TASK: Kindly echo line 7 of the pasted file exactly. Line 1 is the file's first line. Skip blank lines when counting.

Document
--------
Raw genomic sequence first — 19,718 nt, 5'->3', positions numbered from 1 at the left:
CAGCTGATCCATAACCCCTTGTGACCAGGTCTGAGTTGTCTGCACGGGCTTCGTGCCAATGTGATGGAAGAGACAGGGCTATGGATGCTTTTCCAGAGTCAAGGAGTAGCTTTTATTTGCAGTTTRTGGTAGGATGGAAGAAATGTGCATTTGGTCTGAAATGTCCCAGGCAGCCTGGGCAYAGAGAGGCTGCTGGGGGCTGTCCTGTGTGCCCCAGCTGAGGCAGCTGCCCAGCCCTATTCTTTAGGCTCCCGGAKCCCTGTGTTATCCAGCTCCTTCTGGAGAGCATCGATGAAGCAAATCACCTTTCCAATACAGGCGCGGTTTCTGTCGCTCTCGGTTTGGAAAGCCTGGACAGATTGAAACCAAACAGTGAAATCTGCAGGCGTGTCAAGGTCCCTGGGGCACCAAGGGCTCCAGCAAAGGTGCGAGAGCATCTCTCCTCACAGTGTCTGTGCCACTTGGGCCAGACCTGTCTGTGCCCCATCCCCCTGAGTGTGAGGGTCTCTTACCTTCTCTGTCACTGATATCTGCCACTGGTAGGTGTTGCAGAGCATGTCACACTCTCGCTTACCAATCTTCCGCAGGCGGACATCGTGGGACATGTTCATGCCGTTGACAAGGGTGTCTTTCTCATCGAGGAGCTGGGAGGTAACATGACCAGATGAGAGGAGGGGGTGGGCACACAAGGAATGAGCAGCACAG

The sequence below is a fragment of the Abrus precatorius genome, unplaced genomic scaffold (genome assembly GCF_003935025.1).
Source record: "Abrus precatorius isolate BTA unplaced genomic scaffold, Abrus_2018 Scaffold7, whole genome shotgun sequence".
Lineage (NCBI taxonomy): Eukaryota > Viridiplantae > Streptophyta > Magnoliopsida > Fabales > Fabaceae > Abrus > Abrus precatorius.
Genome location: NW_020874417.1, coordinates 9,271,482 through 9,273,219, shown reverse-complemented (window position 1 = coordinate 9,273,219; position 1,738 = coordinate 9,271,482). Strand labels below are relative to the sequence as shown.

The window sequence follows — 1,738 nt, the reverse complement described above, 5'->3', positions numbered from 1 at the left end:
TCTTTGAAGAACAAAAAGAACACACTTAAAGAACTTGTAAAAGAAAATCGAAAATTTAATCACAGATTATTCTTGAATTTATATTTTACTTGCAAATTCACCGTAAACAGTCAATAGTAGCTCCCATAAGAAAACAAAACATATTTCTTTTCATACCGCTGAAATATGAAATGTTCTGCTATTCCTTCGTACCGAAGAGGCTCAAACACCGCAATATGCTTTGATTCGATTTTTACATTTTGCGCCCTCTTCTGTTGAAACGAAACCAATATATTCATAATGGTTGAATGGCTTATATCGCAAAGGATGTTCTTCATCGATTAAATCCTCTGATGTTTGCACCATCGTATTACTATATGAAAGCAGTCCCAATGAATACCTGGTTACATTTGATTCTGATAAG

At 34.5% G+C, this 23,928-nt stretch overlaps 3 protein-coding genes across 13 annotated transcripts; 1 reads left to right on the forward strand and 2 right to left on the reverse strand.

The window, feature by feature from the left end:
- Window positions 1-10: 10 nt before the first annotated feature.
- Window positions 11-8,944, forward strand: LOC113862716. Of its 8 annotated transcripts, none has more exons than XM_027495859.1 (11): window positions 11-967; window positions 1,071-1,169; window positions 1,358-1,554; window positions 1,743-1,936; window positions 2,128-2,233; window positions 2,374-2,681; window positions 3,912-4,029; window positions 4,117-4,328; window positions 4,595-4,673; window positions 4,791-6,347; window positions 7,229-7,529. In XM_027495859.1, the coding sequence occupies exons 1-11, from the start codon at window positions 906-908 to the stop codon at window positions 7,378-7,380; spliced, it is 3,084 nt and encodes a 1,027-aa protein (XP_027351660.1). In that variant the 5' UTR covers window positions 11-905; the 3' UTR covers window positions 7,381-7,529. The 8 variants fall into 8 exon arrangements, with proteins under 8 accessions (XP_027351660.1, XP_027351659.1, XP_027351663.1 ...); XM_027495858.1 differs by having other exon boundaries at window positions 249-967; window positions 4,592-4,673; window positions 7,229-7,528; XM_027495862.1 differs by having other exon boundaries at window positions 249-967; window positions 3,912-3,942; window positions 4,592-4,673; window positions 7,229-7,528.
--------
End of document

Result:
The window sequence follows — 1,738 nt, the reverse complement described above, 5'->3', positions numbered from 1 at the left end: